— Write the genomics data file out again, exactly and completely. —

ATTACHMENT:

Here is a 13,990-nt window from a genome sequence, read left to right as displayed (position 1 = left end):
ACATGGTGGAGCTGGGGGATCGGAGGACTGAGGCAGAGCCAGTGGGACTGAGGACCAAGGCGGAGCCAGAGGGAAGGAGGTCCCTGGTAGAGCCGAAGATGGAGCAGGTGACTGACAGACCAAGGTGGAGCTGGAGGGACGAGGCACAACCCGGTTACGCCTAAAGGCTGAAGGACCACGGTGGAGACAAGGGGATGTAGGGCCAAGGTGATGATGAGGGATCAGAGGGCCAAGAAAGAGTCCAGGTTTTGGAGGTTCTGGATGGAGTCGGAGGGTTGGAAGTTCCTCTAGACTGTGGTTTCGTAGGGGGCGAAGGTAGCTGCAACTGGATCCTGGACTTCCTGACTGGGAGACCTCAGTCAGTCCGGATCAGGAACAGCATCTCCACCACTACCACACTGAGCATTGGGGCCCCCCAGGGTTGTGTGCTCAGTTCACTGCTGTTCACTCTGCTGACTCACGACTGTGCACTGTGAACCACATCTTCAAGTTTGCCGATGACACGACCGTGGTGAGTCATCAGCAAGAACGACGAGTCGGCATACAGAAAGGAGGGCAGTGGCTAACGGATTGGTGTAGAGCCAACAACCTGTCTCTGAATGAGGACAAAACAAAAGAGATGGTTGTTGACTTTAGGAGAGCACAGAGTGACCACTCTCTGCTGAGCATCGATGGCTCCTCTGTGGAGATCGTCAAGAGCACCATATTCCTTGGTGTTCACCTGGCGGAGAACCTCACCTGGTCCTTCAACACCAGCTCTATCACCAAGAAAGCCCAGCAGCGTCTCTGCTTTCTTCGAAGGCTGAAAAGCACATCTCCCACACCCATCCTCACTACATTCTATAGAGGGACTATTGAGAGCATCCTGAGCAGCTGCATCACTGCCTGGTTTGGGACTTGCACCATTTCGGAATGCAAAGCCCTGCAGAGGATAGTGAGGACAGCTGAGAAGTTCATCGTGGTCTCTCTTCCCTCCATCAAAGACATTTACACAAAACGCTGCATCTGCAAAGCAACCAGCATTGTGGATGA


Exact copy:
Here is a 13,990-nt window from a genome sequence, read left to right as displayed (position 1 = left end):
ACATGGTGGAGCTGGGGGATCGGAGGACTGAGGCAGAGCCAGTGGGACTGAGGACCAAGGCGGAGCCAGAGGGAAGGAGGTCCCTGGTAGAGCCGAAGATGGAGCAGGTGACTGACAGACCAAGGTGGAGCTGGAGGGACGAGGCACAACCCGGTTACGCCTAAAGGCTGAAGGACCACGGTGGAGACAAGGGGATGTAGGGCCAAGGTGATGATGAGGGATCAGAGGGCCAAGAAAGAGTCCAGGTTTTGGAGGTTCTGGATGGAGTCGGAGGGTTGGAAGTTCCTCTAGACTGTGGTTTCGTAGGGGGCGAAGGTAGCTGCAACTGGATCCTGGACTTCCTGACTGGGAGACCTCAGTCAGTCCGGATCAGGAACAGCATCTCCACCACTACCACACTGAGCATTGGGGCCCCCCAGGGTTGTGTGCTCAGTTCACTGCTGTTCACTCTGCTGACTCACGACTGTGCACTGTGAACCACATCTTCAAGTTTGCCGATGACACGACCGTGGTGAGTCATCAGCAAGAACGACGAGTCGGCATACAGAAAGGAGGGCAGTGGCTAACGGATTGGTGTAGAGCCAACAACCTGTCTCTGAATGAGGACAAAACAAAAGAGATGGTTGTTGACTTTAGGAGAGCACAGAGTGACCACTCTCTGCTGAGCATCGATGGCTCCTCTGTGGAGATCGTCAAGAGCACCATATTCCTTGGTGTTCACCTGGCGGAGAACCTCACCTGGTCCTTCAACACCAGCTCTATCACCAAGAAAGCCCAGCAGCGTCTCTGCTTTCTTCGAAGGCTGAAAAGCACATCTCCCACACCCATCCTCACTACATTCTATAGAGGGACTATTGAGAGCATCCTGAGCAGCTGCATCACTGCCTGGTTTGGGACTTGCACCATTTCGGAATGCAAAGCCCTGCAGAGGATAGTGAGGACAGCTGAGAAGTTCATCGTGGTCTCTCTTCCCTCCATCAAAGACATTTACACAAAACGCTGCATCTGCAAAGCAACCAGCATTGTGGATGA